You are currently viewing Nutrition Audit Report for Malawi
IFAD/Fiacomo Pirozzi

Nutrition Audit Report for Malawi

This paper presents the findings of a nutrition audit for United Kingdom’s Department for International Development (DFID) in Malawi, which was conducted by Maximising the Quality of Scaling Up Nutrition (MQSUN) between June and July 2012. It looks at the extent to which current DFID Malawi programmes and activities already make a contribution to the reduction of undernutrition, the potential for scaling up the existing programmes to contribute to the reduction of undernutrition and an assessment of the feasibility of integrating nutrition outcomes into the new DFID Malawi programmes. Suggestions for nutrition-specific and nutrition-sensitive indicators that could be integrated into the existing Malawi programmes are also included.

Conclusion Summary

All current DFID programmes, with the possible exceptions of the governance and security and wealth-creation programmes, were found to have an effect on addressing the nutritional status of women and children. That being said, one can define a causal pathway from these programmes to nutrition under certain circumstances.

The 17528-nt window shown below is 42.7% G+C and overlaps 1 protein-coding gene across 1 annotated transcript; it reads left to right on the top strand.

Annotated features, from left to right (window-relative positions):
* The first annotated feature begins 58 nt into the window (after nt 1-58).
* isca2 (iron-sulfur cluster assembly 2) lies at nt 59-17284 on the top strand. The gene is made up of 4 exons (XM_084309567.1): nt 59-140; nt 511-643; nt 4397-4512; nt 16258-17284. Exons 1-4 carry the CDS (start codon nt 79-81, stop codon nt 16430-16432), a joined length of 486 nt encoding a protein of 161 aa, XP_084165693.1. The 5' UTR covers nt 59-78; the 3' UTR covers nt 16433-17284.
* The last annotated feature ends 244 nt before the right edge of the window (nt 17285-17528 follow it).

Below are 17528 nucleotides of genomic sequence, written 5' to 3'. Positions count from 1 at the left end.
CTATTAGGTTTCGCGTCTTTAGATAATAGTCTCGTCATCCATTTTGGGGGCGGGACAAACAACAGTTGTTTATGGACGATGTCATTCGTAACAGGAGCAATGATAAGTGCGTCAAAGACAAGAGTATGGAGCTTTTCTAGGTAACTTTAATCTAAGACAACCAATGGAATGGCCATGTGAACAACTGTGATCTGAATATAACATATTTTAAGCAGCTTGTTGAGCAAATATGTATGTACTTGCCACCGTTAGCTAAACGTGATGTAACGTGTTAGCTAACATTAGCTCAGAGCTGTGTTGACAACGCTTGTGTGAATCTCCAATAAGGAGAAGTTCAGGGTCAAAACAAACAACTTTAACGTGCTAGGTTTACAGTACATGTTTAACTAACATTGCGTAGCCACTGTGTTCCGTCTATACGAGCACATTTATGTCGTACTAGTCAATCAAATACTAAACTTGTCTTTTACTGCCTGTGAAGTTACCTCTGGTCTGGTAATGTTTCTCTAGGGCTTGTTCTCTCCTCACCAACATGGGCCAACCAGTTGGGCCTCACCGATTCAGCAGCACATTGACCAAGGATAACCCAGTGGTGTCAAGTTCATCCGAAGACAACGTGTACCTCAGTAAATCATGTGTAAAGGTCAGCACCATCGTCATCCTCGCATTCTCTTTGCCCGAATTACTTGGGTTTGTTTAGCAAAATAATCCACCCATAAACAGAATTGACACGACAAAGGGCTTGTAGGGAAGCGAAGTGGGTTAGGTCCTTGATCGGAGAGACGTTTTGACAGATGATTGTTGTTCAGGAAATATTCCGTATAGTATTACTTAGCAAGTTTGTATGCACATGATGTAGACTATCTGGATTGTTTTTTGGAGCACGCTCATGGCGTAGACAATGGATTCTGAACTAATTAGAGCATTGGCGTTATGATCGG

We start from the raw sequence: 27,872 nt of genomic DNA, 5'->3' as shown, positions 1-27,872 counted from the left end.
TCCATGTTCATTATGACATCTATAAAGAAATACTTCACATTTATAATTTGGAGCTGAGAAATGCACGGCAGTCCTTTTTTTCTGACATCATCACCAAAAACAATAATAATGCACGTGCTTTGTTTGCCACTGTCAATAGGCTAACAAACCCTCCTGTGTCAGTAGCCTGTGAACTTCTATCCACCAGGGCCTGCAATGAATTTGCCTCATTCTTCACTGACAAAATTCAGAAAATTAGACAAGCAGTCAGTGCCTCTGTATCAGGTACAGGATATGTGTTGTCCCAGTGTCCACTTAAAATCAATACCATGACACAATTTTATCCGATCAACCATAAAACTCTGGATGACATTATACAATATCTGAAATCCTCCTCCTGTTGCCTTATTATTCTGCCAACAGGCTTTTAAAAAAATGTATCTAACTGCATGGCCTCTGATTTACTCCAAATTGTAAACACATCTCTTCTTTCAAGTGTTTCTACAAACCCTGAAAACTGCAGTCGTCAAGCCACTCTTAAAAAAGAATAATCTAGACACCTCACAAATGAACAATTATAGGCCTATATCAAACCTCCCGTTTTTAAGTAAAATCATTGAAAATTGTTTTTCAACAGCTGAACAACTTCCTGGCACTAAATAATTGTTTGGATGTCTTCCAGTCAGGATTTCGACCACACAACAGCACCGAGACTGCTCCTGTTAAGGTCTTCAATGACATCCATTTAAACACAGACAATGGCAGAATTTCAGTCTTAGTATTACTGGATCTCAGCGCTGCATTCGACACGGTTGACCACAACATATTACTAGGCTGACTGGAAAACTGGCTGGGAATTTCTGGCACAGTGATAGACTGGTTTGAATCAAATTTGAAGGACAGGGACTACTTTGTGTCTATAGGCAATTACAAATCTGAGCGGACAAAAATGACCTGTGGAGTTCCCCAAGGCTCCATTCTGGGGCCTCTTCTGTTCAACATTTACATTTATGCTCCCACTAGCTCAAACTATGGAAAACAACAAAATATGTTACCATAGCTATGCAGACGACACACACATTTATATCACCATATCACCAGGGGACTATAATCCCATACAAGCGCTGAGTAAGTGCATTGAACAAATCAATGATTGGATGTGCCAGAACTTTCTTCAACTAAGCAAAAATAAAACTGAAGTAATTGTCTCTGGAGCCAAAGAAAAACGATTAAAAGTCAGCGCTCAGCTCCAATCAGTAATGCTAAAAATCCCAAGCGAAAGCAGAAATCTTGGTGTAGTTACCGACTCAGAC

Based on an analysis of gaps in current nutrition programming in Malawi, we have proposed six interventions which can be integrated into current DFID Malawi programmes:

  • Increase diet diversification through kitchen gardens and behaviour change communication on feeding practices.
  • Improve nutrition surveillance system established to ensure quality measurement, efficient data collection, recording and management.
  • Increase integration of infant and young child nutrition services into early childhood development centre activities.
  • Increase awareness and skills of community leaders and community health workers in optimal infant feeding and nutrition within the context of HIV.
  • Increase awareness on benefits of iron supplementation amongst pregnant women.
  • Improve hygiene and sanitation practices in beneficiary primary schools and communities.